Jowan Mahmod

Jowan Mahmod

  • Goldsmiths
Participant in 2010

Phd Projects


Performing Strategic Identities and Citizenship: Kurdish Diaspora and Transnationality Online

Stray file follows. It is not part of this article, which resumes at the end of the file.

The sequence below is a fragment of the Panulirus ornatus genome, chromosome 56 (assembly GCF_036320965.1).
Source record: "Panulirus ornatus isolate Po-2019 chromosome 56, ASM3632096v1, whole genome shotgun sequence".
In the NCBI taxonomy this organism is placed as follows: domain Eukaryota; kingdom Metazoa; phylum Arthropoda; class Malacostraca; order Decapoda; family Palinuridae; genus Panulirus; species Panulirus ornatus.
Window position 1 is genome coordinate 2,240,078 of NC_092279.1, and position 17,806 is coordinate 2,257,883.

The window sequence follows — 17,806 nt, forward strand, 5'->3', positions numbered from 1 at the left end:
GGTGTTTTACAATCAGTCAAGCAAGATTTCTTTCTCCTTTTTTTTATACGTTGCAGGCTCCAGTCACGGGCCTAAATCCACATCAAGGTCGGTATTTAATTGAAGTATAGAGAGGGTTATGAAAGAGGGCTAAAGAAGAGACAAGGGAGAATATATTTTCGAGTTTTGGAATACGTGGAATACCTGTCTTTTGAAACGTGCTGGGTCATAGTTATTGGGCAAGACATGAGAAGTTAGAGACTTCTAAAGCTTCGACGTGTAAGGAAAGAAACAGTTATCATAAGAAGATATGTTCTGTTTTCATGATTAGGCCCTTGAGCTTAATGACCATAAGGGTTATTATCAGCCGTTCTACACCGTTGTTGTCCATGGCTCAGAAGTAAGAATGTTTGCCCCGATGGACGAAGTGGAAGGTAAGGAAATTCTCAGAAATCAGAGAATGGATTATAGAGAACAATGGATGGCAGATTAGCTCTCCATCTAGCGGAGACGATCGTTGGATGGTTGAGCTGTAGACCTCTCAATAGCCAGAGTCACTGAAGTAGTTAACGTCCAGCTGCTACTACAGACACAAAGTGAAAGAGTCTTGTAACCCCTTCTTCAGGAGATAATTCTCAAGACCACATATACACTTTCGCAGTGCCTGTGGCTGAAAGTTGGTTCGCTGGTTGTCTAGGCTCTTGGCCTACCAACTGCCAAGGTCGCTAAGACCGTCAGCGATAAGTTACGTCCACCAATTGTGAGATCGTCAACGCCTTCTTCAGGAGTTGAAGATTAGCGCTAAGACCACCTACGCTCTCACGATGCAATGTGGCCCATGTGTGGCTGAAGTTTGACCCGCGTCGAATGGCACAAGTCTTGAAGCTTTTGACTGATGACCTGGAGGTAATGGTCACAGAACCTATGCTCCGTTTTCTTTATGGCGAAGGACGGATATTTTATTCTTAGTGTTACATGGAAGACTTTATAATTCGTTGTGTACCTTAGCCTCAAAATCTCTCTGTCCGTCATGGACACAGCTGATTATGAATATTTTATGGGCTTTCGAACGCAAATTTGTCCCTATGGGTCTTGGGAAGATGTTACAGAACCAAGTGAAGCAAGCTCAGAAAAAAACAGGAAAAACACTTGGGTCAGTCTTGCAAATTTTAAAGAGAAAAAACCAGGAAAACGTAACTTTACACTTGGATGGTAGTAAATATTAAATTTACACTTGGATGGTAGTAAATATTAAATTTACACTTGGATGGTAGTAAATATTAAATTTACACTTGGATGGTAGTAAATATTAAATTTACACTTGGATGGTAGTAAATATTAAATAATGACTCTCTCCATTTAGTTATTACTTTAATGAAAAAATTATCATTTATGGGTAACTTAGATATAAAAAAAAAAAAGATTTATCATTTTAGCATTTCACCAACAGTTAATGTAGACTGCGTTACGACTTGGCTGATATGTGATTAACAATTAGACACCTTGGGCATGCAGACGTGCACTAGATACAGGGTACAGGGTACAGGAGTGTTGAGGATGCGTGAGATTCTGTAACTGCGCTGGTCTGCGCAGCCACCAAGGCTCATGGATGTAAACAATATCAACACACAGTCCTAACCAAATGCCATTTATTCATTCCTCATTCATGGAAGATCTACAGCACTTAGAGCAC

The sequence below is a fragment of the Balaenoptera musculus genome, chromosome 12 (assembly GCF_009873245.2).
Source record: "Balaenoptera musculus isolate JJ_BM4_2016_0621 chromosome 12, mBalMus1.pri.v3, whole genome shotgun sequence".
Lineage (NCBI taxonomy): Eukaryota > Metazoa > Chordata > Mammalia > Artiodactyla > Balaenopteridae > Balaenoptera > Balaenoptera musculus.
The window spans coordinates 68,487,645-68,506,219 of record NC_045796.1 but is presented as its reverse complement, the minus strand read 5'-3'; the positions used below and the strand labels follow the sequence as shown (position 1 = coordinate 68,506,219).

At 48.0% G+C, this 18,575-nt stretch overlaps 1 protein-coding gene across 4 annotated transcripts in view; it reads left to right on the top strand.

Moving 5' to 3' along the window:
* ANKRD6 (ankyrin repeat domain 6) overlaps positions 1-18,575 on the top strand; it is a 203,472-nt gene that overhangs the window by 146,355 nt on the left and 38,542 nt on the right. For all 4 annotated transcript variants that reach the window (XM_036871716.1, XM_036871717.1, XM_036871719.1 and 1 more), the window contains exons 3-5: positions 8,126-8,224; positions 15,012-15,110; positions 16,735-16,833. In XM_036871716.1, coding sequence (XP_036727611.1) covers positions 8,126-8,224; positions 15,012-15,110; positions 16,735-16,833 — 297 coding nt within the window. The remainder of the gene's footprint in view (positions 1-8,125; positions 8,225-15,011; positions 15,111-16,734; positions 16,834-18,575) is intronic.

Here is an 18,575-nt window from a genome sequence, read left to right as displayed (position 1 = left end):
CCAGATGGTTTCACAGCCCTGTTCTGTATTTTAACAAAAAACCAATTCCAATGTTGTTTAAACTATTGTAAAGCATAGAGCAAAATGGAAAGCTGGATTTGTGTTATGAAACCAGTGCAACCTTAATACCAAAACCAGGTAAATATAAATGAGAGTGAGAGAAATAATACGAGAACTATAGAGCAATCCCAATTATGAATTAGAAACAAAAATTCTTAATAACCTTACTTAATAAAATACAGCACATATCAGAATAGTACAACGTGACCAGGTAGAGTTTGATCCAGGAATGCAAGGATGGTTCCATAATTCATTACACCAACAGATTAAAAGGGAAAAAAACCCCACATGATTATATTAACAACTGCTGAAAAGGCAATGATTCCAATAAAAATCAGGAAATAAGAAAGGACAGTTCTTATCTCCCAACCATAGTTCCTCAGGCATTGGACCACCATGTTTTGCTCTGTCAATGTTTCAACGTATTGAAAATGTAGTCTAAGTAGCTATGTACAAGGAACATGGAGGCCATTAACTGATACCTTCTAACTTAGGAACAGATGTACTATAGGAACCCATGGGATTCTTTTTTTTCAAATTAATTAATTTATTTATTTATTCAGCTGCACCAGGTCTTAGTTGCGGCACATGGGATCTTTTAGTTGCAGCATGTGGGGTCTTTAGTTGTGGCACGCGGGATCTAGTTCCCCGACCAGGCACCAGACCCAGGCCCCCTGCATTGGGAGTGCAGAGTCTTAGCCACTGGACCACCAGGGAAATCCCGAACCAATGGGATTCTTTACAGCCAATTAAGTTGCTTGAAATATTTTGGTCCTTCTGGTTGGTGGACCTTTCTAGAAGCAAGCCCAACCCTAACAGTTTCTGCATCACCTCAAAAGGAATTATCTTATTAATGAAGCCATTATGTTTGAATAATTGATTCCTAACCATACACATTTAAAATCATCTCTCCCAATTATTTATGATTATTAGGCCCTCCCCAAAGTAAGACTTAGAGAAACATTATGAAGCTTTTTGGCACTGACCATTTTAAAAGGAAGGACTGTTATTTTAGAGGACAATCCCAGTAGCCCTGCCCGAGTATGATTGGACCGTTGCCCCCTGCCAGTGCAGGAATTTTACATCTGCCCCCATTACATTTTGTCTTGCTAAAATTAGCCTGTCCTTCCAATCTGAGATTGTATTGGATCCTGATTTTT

This project examines the Kurdish diaspora in Europe and its use of computer mediated communication and how it contributes to the formation of a Kurdish identity. The aim of this work is to contribute to the ongoing discourse on diaspora, identity, and ‘new’ media by examining how diasporic communities use the Internet (CMC) to negotiate their identity and gain visibility and recognition in the public sphere. Previous researchers (van Bruinessen, 2000; Curtis, 2005) concluded that Kurdish identity has been reinforced by the second and third generation Kurds who are presently growing up in Europe. Simultaneously, other research on Internet technology (Eriksen, 2006; Miller and Slater, 2000; Franklin, 2004) found that the use of the Internet often strengthens national identity and that it can be particularly efficient in reproducing identities across distances and uniting scattered populations in virtual communities because it can exploit time and space completely. The Internet is rapidly becoming a major medium for consolidation and definition of collective identities, especially in the absence of a fixed territorial and institutional base. On that basis, the Kurdish diaspora has begun to play an increasingly important role in the internationalisation of the ‘Kurdish Question’ and in placing it on the European agenda. With the development of information and communication technologies (ICT), the process of constructing the Kurdish identity in a transnational context has changed character because roots and descent are not only a personal question but also a political performance involving how we act and are allowed to act. Beside the internalisation of the Kurdish question on this macro level, Kurdish identity making has, on a micro level, implicit and explicit connections to matters of citizenship, minority policies and the politics of representation. The formation of identities both occurs in everyday life and relates to issues of citizenship and transnationalism. The Kurdish escape from what can be considered colonial rules to different European countries has not diminished the struggle of identity. As ‘Mountain Turks’ and ‘Umayyad Arab’, the Kurds are identified as either ‘The people without a country’, ‘victims’ or have been labelled with prefixes such as ‘Swedish-Kurds’ or ‘German-Kurds’. The literature has introduced many ‘overly-theorised’ and vague abstractions about the diaspora. Furthermore, the existing academic literature is fluid in identifying not only the term diaspora itself but also the constitution of the diaspora. Not only is the Kurdish diaspora being subsumed under the heading ‘Turkish speaking community’, which negates their visibility in the public sphere but also they are geographically bounded in terms of living and activity patterns.

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